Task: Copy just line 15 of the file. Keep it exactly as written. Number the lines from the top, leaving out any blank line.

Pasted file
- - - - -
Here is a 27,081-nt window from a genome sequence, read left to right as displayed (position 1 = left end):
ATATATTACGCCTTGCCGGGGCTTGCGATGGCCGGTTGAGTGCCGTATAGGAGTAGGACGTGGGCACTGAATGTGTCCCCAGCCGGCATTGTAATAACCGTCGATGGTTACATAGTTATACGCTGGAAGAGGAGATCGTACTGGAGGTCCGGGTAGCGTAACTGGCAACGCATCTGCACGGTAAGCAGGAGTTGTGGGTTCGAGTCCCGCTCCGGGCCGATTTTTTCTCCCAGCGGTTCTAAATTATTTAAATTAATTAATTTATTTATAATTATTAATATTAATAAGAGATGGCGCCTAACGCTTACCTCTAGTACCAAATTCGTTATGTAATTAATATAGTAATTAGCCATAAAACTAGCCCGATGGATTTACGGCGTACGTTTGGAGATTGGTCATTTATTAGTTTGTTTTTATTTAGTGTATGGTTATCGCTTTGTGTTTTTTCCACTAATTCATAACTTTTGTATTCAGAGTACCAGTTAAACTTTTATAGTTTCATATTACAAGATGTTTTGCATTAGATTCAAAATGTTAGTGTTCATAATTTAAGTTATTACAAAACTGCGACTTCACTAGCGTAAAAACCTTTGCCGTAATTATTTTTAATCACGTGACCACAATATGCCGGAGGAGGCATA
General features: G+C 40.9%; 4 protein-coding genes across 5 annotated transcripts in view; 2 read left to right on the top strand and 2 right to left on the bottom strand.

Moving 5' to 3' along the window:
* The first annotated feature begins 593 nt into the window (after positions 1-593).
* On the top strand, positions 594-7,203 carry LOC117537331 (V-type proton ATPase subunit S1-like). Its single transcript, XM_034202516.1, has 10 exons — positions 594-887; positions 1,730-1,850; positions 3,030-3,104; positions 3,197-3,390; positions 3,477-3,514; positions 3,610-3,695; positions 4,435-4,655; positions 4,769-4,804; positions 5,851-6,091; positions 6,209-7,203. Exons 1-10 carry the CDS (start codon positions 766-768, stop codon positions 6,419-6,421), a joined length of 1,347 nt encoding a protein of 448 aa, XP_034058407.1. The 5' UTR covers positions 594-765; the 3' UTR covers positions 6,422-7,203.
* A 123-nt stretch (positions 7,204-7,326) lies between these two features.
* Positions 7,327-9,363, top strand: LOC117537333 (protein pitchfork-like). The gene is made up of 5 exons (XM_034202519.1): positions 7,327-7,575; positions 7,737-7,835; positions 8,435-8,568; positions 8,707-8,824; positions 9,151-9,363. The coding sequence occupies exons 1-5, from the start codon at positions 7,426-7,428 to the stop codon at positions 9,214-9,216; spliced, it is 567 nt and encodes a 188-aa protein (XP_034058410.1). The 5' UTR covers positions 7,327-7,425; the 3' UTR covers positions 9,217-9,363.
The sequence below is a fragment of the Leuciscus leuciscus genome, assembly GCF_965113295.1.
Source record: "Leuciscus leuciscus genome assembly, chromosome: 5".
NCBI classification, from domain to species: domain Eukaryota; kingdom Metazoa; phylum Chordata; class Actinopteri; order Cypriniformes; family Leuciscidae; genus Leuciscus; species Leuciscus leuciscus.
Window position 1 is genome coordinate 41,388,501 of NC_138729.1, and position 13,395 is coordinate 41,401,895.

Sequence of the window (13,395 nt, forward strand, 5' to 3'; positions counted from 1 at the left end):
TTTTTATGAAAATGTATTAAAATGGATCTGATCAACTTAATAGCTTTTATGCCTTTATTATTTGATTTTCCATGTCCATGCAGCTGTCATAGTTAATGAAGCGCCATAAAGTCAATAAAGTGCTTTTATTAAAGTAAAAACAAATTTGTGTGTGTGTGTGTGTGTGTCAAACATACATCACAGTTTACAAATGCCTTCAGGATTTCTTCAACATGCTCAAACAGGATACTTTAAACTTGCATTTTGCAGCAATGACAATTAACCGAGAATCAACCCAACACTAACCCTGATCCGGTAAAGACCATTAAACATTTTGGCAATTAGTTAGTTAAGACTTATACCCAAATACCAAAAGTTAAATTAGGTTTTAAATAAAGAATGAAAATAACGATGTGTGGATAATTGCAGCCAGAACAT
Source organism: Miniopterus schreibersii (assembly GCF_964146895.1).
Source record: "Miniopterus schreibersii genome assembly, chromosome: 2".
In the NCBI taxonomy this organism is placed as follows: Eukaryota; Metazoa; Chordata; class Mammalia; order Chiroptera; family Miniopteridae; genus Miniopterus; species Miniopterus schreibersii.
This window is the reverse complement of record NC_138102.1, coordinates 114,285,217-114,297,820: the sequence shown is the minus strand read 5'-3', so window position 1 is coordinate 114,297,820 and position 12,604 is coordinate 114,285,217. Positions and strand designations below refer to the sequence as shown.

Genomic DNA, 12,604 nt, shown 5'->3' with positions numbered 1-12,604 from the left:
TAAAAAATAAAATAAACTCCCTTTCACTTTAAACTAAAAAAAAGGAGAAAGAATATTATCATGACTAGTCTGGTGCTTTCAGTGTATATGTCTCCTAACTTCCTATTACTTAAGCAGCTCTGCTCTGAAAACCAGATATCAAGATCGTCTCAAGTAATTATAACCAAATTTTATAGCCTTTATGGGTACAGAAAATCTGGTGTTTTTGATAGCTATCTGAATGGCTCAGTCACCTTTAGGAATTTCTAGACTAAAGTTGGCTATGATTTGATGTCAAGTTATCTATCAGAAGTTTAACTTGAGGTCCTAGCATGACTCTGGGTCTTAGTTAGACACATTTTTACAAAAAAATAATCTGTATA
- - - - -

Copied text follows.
Source organism: Miniopterus schreibersii (assembly GCF_964146895.1).